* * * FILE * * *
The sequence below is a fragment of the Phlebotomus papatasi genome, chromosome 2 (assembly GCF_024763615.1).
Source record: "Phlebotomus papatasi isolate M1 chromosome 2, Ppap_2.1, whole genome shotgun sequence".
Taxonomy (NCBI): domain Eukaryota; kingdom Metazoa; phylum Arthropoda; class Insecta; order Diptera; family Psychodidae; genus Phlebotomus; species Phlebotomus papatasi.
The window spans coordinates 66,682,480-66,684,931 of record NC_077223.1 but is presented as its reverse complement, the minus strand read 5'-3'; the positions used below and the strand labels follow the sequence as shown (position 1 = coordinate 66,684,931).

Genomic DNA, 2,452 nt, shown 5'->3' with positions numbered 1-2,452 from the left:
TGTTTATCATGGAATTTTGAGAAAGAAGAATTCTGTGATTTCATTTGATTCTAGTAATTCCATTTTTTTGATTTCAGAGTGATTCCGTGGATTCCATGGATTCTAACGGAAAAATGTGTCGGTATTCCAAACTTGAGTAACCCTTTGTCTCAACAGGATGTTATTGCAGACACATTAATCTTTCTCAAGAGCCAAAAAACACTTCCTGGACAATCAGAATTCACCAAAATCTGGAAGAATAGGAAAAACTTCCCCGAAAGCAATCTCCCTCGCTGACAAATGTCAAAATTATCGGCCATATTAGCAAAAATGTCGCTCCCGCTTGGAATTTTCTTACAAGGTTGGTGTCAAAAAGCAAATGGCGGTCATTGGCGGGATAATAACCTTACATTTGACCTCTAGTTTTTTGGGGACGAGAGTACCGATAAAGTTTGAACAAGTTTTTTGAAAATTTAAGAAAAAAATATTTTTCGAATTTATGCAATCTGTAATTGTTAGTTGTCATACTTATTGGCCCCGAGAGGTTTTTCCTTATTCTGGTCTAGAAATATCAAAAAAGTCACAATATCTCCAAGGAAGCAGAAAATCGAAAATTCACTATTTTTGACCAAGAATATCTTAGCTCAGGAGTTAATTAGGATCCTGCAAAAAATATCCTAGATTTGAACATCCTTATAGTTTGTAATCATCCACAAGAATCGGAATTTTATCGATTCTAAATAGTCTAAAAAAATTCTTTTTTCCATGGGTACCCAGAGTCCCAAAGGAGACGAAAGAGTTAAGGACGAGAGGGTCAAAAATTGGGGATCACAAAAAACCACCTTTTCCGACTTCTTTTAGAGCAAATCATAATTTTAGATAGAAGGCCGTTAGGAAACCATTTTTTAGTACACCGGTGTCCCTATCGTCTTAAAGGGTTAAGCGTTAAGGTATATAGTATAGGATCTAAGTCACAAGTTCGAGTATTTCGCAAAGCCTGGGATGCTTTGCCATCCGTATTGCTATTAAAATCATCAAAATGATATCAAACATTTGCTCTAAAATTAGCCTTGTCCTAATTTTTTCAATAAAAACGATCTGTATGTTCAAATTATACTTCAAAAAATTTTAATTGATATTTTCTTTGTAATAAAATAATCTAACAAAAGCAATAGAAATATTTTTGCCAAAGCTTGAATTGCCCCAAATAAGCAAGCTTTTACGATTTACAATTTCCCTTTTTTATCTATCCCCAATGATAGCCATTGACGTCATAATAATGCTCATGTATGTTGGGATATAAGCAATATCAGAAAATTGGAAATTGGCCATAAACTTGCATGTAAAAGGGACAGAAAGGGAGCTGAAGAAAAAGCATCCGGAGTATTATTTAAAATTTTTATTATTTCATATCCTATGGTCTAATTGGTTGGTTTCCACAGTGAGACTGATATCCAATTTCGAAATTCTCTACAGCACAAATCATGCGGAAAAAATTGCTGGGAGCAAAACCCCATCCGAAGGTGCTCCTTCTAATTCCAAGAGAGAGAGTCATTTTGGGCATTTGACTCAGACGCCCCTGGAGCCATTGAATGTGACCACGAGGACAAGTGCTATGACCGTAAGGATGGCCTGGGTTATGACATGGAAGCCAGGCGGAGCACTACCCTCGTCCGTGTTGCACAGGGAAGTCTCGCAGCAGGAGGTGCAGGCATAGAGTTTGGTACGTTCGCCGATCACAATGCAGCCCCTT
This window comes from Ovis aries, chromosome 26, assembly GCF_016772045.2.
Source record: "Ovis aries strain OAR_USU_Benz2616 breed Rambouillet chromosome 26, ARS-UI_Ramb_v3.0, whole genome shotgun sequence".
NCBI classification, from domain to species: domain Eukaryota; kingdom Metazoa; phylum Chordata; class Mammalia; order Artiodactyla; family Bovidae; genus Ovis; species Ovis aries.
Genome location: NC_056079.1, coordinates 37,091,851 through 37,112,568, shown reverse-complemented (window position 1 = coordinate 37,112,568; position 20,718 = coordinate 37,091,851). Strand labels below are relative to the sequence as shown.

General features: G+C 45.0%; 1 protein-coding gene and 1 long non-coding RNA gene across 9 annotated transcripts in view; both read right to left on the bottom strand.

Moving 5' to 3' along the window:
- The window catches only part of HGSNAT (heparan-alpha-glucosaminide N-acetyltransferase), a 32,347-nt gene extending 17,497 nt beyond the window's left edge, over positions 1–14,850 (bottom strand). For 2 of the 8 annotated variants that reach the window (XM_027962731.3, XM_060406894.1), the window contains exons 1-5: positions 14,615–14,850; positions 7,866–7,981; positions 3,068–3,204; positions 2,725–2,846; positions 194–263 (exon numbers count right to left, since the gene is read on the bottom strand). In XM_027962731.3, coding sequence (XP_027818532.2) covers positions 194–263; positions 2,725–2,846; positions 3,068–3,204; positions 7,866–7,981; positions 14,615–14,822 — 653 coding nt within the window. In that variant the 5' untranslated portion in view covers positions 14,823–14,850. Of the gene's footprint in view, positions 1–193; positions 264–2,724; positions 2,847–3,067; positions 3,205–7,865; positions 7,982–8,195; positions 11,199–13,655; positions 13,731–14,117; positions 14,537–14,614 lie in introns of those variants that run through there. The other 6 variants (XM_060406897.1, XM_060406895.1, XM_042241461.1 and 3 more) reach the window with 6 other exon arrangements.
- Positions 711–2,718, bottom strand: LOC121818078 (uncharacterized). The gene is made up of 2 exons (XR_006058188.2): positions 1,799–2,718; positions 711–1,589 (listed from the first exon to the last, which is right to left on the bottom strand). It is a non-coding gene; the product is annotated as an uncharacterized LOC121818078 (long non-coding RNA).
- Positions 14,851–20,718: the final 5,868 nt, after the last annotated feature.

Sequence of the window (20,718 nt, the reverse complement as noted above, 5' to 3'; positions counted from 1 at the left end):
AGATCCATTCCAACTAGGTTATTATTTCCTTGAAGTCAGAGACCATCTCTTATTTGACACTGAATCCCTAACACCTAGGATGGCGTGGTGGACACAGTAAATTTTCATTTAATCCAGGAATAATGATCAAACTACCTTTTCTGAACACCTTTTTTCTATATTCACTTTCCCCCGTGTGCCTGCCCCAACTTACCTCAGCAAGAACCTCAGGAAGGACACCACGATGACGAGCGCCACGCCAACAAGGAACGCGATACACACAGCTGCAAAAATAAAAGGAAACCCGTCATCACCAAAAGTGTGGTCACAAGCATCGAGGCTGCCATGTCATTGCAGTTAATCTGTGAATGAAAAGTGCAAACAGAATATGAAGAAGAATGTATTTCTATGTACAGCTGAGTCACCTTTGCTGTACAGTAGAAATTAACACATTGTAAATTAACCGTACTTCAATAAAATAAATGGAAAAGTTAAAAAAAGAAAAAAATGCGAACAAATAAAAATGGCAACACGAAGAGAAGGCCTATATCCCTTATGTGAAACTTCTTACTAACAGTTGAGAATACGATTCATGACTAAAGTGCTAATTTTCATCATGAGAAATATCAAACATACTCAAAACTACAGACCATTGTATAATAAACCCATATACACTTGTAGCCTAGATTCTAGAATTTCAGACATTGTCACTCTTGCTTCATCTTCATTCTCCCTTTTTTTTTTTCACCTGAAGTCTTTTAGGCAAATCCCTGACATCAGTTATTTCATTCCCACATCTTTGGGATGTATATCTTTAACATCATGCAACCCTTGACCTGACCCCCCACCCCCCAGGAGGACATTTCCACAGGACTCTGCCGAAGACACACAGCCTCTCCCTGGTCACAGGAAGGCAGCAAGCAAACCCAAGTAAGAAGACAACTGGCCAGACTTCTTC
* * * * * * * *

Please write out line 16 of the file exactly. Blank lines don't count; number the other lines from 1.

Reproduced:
Sequence of the window (20,718 nt, the reverse complement as noted above, 5' to 3'; positions counted from 1 at the left end):